When I entered college, I was undecided on what degree to pursue. I always knew I wanted to write novels, but there is no set job for that. It’s more freelance and hard to do full time for even the most prominent of writers. So, I set off to college for a degree, fulfilling society’s requirements after high school. There was no way I could talk my father into a creative writing degree. I didn’t want an English degree because I wasn’t sure I wanted to be an editor for my day job. I was interested in a literature degree—although I have no idea what I would have done with it—but it was only at Arizona State University. For a small town girl, this was a little scary. So, I entered the business college at Northern Arizona University. I had imagined I could use the degree to get a job in the book industry. It didn’t take me long to figure out the majority of the topics didn’t appeal to me.
Writers, I realized, must be Entrepreneurs. But, instead of running a building and people, they are selling themselves. We are the traveling salesman, carrying our boxes of books to different locations in the hopes of success. At the signing I did this weekend, I had someone ask why my publisher doesn’t market for me. Part of my answer sounded like a playground child, but the other part was simple: any publisher will ask the authors to sell their work nowadays. They just don’t have a big budget for it. Some publishers do more than others, but authors can’t just stay in a room and write. They have to get out and sell, too. This is scary for someone who prefers solitary.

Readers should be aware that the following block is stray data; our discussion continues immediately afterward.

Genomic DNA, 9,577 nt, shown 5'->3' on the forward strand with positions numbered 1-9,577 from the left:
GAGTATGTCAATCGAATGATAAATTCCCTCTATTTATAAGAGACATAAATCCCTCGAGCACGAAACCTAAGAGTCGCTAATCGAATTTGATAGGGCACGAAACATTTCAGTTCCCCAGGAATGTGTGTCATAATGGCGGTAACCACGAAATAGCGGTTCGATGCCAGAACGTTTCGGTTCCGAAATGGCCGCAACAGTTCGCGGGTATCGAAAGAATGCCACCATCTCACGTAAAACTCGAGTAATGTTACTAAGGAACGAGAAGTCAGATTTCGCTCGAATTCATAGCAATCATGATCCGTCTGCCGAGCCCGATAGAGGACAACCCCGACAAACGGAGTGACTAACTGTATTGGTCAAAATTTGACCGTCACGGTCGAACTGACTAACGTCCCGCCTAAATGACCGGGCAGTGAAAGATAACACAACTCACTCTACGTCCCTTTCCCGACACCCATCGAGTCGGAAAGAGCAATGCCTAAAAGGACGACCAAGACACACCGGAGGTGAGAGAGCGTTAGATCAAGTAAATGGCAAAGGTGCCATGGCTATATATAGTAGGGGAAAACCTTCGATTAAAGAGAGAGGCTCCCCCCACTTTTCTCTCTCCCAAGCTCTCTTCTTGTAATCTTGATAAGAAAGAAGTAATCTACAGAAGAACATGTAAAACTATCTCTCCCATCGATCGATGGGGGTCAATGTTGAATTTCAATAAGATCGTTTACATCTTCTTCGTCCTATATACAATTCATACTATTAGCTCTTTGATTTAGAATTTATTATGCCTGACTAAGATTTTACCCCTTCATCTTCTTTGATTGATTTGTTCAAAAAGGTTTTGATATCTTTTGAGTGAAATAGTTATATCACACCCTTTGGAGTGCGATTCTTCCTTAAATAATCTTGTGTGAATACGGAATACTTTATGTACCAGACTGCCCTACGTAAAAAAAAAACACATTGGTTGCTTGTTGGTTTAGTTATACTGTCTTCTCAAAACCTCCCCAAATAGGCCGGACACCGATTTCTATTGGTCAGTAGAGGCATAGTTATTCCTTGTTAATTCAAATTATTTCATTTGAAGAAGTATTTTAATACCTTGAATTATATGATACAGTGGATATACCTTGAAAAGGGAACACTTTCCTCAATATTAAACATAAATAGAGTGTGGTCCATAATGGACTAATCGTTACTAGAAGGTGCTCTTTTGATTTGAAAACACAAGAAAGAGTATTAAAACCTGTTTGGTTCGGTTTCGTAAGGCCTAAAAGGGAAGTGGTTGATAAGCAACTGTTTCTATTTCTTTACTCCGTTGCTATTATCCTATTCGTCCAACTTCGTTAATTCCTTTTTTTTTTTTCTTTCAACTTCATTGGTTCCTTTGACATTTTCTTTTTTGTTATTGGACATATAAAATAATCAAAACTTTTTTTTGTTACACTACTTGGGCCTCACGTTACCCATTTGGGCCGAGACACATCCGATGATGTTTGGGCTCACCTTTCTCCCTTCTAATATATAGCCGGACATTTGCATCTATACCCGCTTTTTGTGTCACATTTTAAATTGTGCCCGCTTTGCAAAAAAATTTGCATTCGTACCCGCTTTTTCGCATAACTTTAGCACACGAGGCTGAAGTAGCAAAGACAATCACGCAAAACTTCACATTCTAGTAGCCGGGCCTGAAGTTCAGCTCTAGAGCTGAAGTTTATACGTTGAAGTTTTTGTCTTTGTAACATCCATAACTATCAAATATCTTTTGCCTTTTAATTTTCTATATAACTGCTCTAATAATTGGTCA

We have to think of marketing tools and advertising. We have to think of branding and getting our name out there. We have to “think outside the box” doing things others do while making up our own paths in hopes of hitting something big. We are Entrepreneurs. Knowing this, I am glad to know that, while I struggle, I have a piece of this characteristic in me. It will suit me well in the profession I continually choose to pursue.